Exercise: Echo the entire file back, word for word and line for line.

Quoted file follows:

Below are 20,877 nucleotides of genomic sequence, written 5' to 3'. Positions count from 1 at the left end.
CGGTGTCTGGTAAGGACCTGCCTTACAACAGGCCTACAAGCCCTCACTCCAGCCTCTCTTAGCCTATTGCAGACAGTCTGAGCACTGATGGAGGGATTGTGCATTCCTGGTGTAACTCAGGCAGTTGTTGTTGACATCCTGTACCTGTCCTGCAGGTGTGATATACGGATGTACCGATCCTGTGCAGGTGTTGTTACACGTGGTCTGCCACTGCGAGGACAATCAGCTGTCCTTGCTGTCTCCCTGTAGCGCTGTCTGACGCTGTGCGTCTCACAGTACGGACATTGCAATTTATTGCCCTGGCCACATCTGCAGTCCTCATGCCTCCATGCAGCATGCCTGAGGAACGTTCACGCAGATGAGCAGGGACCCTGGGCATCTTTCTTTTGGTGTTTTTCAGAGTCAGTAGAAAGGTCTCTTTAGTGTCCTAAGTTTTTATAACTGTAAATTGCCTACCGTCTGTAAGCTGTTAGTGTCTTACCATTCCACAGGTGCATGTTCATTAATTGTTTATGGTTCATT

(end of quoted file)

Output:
Below are 20,877 nucleotides of genomic sequence, written 5' to 3'. Positions count from 1 at the left end.
CGGTGTCTGGTAAGGACCTGCCTTACAACAGGCCTACAAGCCCTCACTCCAGCCTCTCTTAGCCTATTGCAGACAGTCTGAGCACTGATGGAGGGATTGTGCATTCCTGGTGTAACTCAGGCAGTTGTTGTTGACATCCTGTACCTGTCCTGCAGGTGTGATATACGGATGTACCGATCCTGTGCAGGTGTTGTTACACGTGGTCTGCCACTGCGAGGACAATCAGCTGTCCTTGCTGTCTCCCTGTAGCGCTGTCTGACGCTGTGCGTCTCACAGTACGGACATTGCAATTTATTGCCCTGGCCACATCTGCAGTCCTCATGCCTCCATGCAGCATGCCTGAGGAACGTTCACGCAGATGAGCAGGGACCCTGGGCATCTTTCTTTTGGTGTTTTTCAGAGTCAGTAGAAAGGTCTCTTTAGTGTCCTAAGTTTTTATAACTGTAAATTGCCTACCGTCTGTAAGCTGTTAGTGTCTTACCATTCCACAGGTGCATGTTCATTAATTGTTTATGGTTCATT